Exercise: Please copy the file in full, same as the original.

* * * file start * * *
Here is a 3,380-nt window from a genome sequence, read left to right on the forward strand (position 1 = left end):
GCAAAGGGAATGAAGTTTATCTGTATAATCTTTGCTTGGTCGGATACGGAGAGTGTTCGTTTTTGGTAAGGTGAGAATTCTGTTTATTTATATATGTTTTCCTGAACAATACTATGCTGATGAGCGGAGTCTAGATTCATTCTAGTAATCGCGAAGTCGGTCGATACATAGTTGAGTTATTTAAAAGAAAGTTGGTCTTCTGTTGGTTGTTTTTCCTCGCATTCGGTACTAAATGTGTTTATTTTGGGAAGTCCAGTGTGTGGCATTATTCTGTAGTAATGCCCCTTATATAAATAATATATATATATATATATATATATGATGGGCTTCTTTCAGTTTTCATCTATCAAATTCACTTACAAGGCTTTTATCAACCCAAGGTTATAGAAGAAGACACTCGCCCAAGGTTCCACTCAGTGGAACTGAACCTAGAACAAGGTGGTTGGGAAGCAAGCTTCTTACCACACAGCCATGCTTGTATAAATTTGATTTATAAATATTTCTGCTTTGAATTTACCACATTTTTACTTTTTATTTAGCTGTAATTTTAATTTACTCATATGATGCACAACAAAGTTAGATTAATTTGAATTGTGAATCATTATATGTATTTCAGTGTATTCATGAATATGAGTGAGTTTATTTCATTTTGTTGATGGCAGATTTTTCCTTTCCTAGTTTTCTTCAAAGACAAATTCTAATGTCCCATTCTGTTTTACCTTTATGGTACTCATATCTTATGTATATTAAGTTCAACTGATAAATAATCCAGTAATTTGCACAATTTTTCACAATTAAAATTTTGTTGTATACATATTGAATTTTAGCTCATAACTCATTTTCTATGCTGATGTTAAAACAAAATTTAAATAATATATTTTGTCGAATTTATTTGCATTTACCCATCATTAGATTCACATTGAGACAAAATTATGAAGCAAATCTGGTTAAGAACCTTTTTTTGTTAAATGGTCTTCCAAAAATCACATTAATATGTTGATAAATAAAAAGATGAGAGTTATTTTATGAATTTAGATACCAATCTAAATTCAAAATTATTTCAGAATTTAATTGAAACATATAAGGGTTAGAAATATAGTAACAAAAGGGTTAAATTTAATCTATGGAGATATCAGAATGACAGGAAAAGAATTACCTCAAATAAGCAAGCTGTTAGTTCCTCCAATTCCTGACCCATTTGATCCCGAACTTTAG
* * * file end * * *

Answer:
Here is a 3,380-nt window from a genome sequence, read left to right on the forward strand (position 1 = left end):
GCAAAGGGAATGAAGTTTATCTGTATAATCTTTGCTTGGTCGGATACGGAGAGTGTTCGTTTTTGGTAAGGTGAGAATTCTGTTTATTTATATATGTTTTCCTGAACAATACTATGCTGATGAGCGGAGTCTAGATTCATTCTAGTAATCGCGAAGTCGGTCGATACATAGTTGAGTTATTTAAAAGAAAGTTGGTCTTCTGTTGGTTGTTTTTCCTCGCATTCGGTACTAAATGTGTTTATTTTGGGAAGTCCAGTGTGTGGCATTATTCTGTAGTAATGCCCCTTATATAAATAATATATATATATATATATATATATGATGGGCTTCTTTCAGTTTTCATCTATCAAATTCACTTACAAGGCTTTTATCAACCCAAGGTTATAGAAGAAGACACTCGCCCAAGGTTCCACTCAGTGGAACTGAACCTAGAACAAGGTGGTTGGGAAGCAAGCTTCTTACCACACAGCCATGCTTGTATAAATTTGATTTATAAATATTTCTGCTTTGAATTTACCACATTTTTACTTTTTATTTAGCTGTAATTTTAATTTACTCATATGATGCACAACAAAGTTAGATTAATTTGAATTGTGAATCATTATATGTATTTCAGTGTATTCATGAATATGAGTGAGTTTATTTCATTTTGTTGATGGCAGATTTTTCCTTTCCTAGTTTTCTTCAAAGACAAATTCTAATGTCCCATTCTGTTTTACCTTTATGGTACTCATATCTTATGTATATTAAGTTCAACTGATAAATAATCCAGTAATTTGCACAATTTTTCACAATTAAAATTTTGTTGTATACATATTGAATTTTAGCTCATAACTCATTTTCTATGCTGATGTTAAAACAAAATTTAAATAATATATTTTGTCGAATTTATTTGCATTTACCCATCATTAGATTCACATTGAGACAAAATTATGAAGCAAATCTGGTTAAGAACCTTTTTTTGTTAAATGGTCTTCCAAAAATCACATTAATATGTTGATAAATAAAAAGATGAGAGTTATTTTATGAATTTAGATACCAATCTAAATTCAAAATTATTTCAGAATTTAATTGAAACATATAAGGGTTAGAAATATAGTAACAAAAGGGTTAAATTTAATCTATGGAGATATCAGAATGACAGGAAAAGAATTACCTCAAATAAGCAAGCTGTTAGTTCCTCCAATTCCTGACCCATTTGATCCCGAACTTTAG